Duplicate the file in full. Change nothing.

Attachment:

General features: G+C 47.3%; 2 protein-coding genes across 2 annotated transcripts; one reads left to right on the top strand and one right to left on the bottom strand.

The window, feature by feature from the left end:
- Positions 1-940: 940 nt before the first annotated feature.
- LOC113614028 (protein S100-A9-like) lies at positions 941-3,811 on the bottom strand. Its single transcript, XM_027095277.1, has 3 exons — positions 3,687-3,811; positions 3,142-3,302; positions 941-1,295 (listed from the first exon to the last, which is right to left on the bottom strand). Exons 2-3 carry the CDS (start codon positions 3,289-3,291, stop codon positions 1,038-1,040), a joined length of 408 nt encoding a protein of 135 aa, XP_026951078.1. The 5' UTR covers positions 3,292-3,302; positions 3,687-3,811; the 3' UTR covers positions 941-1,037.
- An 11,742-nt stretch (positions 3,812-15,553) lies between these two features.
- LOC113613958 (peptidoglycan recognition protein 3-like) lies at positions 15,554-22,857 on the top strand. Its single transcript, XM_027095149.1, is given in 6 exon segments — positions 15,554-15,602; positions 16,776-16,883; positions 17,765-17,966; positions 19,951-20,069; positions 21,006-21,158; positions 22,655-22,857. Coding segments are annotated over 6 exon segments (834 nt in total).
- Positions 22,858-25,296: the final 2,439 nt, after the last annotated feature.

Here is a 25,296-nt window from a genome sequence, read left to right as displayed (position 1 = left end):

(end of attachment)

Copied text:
General features: G+C 47.3%; 2 protein-coding genes across 2 annotated transcripts; one reads left to right on the top strand and one right to left on the bottom strand.

The window, feature by feature from the left end:
- Positions 1-940: 940 nt before the first annotated feature.
- LOC113614028 (protein S100-A9-like) lies at positions 941-3,811 on the bottom strand. Its single transcript, XM_027095277.1, has 3 exons — positions 3,687-3,811; positions 3,142-3,302; positions 941-1,295 (listed from the first exon to the last, which is right to left on the bottom strand). Exons 2-3 carry the CDS (start codon positions 3,289-3,291, stop codon positions 1,038-1,040), a joined length of 408 nt encoding a protein of 135 aa, XP_026951078.1. The 5' UTR covers positions 3,292-3,302; positions 3,687-3,811; the 3' UTR covers positions 941-1,037.
- An 11,742-nt stretch (positions 3,812-15,553) lies between these two features.
- LOC113613958 (peptidoglycan recognition protein 3-like) lies at positions 15,554-22,857 on the top strand. Its single transcript, XM_027095149.1, is given in 6 exon segments — positions 15,554-15,602; positions 16,776-16,883; positions 17,765-17,966; positions 19,951-20,069; positions 21,006-21,158; positions 22,655-22,857. Coding segments are annotated over 6 exon segments (834 nt in total).
- Positions 22,858-25,296: the final 2,439 nt, after the last annotated feature.

Here is a 25,296-nt window from a genome sequence, read left to right as displayed (position 1 = left end):